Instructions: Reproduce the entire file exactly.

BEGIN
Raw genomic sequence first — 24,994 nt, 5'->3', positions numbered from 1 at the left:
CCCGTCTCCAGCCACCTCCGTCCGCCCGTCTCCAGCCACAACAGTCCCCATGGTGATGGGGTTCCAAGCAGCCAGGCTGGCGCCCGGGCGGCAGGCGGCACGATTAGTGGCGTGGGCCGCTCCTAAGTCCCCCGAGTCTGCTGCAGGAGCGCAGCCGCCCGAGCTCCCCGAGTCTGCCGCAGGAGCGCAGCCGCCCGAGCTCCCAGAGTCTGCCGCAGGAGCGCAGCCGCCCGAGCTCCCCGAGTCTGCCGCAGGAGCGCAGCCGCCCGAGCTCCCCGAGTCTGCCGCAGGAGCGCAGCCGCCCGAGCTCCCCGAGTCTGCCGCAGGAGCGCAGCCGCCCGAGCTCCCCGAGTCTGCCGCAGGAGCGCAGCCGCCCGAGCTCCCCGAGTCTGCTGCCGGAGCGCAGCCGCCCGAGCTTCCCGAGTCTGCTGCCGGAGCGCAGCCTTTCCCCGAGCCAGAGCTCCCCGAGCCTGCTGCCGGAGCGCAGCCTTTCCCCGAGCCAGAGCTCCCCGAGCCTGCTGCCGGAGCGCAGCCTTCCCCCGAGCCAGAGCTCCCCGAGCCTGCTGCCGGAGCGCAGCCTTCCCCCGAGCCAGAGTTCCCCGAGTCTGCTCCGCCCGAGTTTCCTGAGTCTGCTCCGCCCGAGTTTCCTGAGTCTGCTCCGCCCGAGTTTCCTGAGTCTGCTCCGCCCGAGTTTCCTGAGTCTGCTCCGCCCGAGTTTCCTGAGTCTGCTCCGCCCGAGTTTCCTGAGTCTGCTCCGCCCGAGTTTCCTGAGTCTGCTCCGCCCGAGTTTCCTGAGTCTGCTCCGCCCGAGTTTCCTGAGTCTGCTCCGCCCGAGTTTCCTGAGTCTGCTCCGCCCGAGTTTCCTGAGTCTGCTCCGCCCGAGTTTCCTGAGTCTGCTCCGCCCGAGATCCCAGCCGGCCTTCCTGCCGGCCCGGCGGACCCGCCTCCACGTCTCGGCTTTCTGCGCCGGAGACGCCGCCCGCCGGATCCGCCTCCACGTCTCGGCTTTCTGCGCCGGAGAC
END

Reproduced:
Raw genomic sequence first — 24,994 nt, 5'->3', positions numbered from 1 at the left:
CCCGTCTCCAGCCACCTCCGTCCGCCCGTCTCCAGCCACAACAGTCCCCATGGTGATGGGGTTCCAAGCAGCCAGGCTGGCGCCCGGGCGGCAGGCGGCACGATTAGTGGCGTGGGCCGCTCCTAAGTCCCCCGAGTCTGCTGCAGGAGCGCAGCCGCCCGAGCTCCCCGAGTCTGCCGCAGGAGCGCAGCCGCCCGAGCTCCCAGAGTCTGCCGCAGGAGCGCAGCCGCCCGAGCTCCCCGAGTCTGCCGCAGGAGCGCAGCCGCCCGAGCTCCCCGAGTCTGCCGCAGGAGCGCAGCCGCCCGAGCTCCCCGAGTCTGCCGCAGGAGCGCAGCCGCCCGAGCTCCCCGAGTCTGCCGCAGGAGCGCAGCCGCCCGAGCTCCCCGAGTCTGCTGCCGGAGCGCAGCCGCCCGAGCTTCCCGAGTCTGCTGCCGGAGCGCAGCCTTTCCCCGAGCCAGAGCTCCCCGAGCCTGCTGCCGGAGCGCAGCCTTTCCCCGAGCCAGAGCTCCCCGAGCCTGCTGCCGGAGCGCAGCCTTCCCCCGAGCCAGAGCTCCCCGAGCCTGCTGCCGGAGCGCAGCCTTCCCCCGAGCCAGAGTTCCCCGAGTCTGCTCCGCCCGAGTTTCCTGAGTCTGCTCCGCCCGAGTTTCCTGAGTCTGCTCCGCCCGAGTTTCCTGAGTCTGCTCCGCCCGAGTTTCCTGAGTCTGCTCCGCCCGAGTTTCCTGAGTCTGCTCCGCCCGAGTTTCCTGAGTCTGCTCCGCCCGAGTTTCCTGAGTCTGCTCCGCCCGAGTTTCCTGAGTCTGCTCCGCCCGAGTTTCCTGAGTCTGCTCCGCCCGAGTTTCCTGAGTCTGCTCCGCCCGAGTTTCCTGAGTCTGCTCCGCCCGAGTTTCCTGAGTCTGCTCCGCCCGAGATCCCAGCCGGCCTTCCTGCCGGCCCGGCGGACCCGCCTCCACGTCTCGGCTTTCTGCGCCGGAGACGCCGCCCGCCGGATCCGCCTCCACGTCTCGGCTTTCTGCGCCGGAGAC